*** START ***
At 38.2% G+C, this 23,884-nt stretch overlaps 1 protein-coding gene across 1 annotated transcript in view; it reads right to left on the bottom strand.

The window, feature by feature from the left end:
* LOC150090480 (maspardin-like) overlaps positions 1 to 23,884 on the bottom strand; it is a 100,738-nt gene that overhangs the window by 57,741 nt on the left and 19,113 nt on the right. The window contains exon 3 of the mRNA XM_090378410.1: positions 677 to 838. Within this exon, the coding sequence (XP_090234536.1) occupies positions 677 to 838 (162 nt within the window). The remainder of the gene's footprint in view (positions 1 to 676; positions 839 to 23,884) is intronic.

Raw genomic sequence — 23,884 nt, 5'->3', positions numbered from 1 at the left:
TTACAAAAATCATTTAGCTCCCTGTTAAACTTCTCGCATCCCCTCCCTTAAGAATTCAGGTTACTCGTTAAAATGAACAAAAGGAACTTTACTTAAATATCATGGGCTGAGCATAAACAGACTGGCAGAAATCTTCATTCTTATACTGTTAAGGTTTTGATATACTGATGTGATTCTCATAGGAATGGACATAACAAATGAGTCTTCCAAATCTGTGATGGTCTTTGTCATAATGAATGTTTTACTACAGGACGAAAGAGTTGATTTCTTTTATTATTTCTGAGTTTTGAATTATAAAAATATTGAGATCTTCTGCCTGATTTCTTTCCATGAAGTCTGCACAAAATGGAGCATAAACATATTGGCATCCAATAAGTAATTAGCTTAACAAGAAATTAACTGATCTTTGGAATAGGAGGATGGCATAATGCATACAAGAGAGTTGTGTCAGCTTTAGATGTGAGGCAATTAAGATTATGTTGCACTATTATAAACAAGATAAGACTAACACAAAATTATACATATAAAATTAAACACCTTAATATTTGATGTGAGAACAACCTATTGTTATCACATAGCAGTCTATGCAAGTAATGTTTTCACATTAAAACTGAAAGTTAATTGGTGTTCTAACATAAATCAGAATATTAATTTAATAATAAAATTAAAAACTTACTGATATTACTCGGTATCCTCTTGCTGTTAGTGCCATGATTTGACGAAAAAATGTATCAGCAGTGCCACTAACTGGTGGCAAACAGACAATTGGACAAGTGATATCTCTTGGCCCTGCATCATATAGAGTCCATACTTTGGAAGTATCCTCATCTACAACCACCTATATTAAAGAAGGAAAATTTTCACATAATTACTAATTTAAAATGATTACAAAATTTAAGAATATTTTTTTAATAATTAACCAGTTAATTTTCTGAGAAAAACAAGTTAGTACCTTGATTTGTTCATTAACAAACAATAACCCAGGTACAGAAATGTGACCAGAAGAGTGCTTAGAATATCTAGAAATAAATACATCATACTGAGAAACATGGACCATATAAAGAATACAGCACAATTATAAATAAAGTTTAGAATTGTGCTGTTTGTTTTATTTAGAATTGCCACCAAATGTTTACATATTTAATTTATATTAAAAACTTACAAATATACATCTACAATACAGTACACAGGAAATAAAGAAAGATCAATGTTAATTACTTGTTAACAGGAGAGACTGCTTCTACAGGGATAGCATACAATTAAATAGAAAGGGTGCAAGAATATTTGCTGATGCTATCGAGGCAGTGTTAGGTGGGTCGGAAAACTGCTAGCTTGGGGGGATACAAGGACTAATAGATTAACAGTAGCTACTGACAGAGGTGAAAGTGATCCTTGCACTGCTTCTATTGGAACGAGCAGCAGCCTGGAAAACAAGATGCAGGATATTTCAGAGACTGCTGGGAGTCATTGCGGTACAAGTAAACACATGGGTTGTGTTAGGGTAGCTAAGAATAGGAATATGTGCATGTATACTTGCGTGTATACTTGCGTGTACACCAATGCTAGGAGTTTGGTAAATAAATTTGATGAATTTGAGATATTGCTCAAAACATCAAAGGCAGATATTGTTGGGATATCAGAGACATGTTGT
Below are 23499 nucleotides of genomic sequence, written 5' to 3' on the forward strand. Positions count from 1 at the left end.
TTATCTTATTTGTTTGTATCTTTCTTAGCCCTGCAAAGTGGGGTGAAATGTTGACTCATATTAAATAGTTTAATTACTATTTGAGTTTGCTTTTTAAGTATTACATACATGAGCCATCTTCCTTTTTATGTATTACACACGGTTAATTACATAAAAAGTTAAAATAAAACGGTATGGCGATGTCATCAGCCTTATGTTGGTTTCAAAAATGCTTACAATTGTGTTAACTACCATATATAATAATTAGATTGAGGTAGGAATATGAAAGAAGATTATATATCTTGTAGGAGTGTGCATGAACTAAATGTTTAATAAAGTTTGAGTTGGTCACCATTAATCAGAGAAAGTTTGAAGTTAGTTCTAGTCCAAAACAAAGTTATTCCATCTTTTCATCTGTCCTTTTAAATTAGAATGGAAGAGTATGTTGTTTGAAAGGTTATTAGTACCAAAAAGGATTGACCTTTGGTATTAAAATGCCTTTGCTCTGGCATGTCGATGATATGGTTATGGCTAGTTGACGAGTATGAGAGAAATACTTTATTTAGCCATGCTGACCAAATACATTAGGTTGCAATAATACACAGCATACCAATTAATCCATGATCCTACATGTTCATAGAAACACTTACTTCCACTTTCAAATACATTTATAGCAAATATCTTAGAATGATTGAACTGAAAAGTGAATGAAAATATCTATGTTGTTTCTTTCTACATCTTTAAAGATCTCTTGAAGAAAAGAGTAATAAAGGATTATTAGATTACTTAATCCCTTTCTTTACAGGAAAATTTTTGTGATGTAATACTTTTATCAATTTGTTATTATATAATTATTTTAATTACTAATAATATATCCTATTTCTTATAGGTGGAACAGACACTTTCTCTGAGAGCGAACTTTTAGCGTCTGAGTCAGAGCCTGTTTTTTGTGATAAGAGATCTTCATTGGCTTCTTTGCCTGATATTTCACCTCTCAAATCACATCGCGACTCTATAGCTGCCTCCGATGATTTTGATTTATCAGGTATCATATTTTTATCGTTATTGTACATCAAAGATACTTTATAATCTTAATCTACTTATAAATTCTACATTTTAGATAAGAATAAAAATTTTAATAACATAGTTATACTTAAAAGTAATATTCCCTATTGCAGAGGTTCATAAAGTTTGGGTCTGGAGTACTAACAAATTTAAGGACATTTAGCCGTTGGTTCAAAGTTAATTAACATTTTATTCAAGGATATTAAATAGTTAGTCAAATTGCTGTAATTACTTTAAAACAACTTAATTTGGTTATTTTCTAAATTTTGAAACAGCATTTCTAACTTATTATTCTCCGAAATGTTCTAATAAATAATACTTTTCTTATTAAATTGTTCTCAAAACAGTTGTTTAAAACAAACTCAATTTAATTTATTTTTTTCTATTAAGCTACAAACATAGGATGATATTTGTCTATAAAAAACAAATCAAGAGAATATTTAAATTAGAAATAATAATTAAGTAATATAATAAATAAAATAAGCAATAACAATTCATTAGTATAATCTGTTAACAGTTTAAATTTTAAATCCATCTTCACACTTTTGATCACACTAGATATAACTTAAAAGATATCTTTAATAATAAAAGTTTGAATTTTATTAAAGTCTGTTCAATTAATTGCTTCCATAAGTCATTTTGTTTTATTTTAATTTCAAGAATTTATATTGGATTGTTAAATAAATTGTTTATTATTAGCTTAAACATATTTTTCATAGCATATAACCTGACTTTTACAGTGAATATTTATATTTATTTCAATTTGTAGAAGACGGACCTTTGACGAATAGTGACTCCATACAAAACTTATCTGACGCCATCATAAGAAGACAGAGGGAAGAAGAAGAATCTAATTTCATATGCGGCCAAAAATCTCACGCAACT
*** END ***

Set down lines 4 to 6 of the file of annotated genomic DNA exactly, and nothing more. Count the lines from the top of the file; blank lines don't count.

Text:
Raw genomic sequence — 23,884 nt, 5'->3', positions numbered from 1 at the left:
TTACAAAAATCATTTAGCTCCCTGTTAAACTTCTCGCATCCCCTCCCTTAAGAATTCAGGTTACTCGTTAAAATGAACAAAAGGAACTTTACTTAAATATCATGGGCTGAGCATAAACAGACTGGCAGAAATCTTCATTCTTATACTGTTAAGGTTTTGATATACTGATGTGATTCTCATAGGAATGGACATAACAAATGAGTCTTCCAAATCTGTGATGGTCTTTGTCATAATGAATGTTTTACTACAGGACGAAAGAGTTGATTTCTTTTATTATTTCTGAGTTTTGAATTATAAAAATATTGAGATCTTCTGCCTGATTTCTTTCCATGAAGTCTGCACAAAATGGAGCATAAACATATTGGCATCCAATAAGTAATTAGCTTAACAAGAAATTAACTGATCTTTGGAATAGGAGGATGGCATAATGCATACAAGAGAGTTGTGTCAGCTTTAGATGTGAGGCAATTAAGATTATGTTGCACTATTATAAACAAGATAAGACTAACACAAAATTATACATATAAAATTAAACACCTTAATATTTGATGTGAGAACAACCTATTGTTATCACATAGCAGTCTATGCAAGTAATGTTTTCACATTAAAACTGAAAGTTAATTGGTGTTCTAACATAAATCAGAATATTAATTTAATAATAAAATTAAAAACTTACTGATATTACTCGGTATCCTCTTGCTGTTAGTGCCATGATTTGACGAAAAAATGTATCAGCAGTGCCACTAACTGGTGGCAAACAGACAATTGGACAAGTGATATCTCTTGGCCCTGCATCATATAGAGTCCATACTTTGGAAGTATCCTCATCTACAACCACCTATATTAAAGAAGGAAAATTTTCACATAATTACTAATTTAAAATGATTACAAAATTTAAGAATATTTTTTTAATAATTAACCAGTTAATTTTCTGAGAAAAACAAGTTAGTACCTTGATTTGTTCATTAACAAACAATAACCCAGGTACAGAAATGTGACCAGAAGAGTGCTTAGAATATCTAGAAATAAATACATCATACTGAGAAACATGGACCATATAAAGAATACAGCACAATTATAAATAAAGTTTAGAATTGTGCTGTTTGTTTTATTTAGAATTGCCACCAAATGTTTACATATTTAATTTATATTAAAAACTTACAAATATACATCTACAATACAGTACACAGGAAATAAAGAAAGATCAATGTTAATTACTTGTTAACAGGAGAGACTGCTTCTACAGGGATAGCATACAATTAAATAGAAAGGGTGCAAGAATATTTGCTGATGCTATCGAGGCAGTGTTAGGTGGGTCGGAAAACTGCTAGCTTGGGGGGATACAAGGACTAATAGATTAACAGTAGCTACTGACAGAGGTGAAAGTGATCCTTGCACTGCTTCTATTGGAACGAGCAGCAGCCTGGAAAACAAGATGCAGGATATTTCAGAGACTGCTGGGAGTCATTGCGGTACAAGTAAACACATGGGTTGTGTTAGGGTAGCTAAGAATAGGAATATGTGCATGTATACTTGCGTGTATACTTGCGTGTACACCAATGCTAGGAGTTTGGTAAATAAATTTGATGAATTTGAGATATTGCTCAAAACATCAAAGGCAGATATTGTTGGGATATCAGAGACATGTTGT
Below are 23499 nucleotides of genomic sequence, written 5' to 3' on the forward strand. Positions count from 1 at the left end.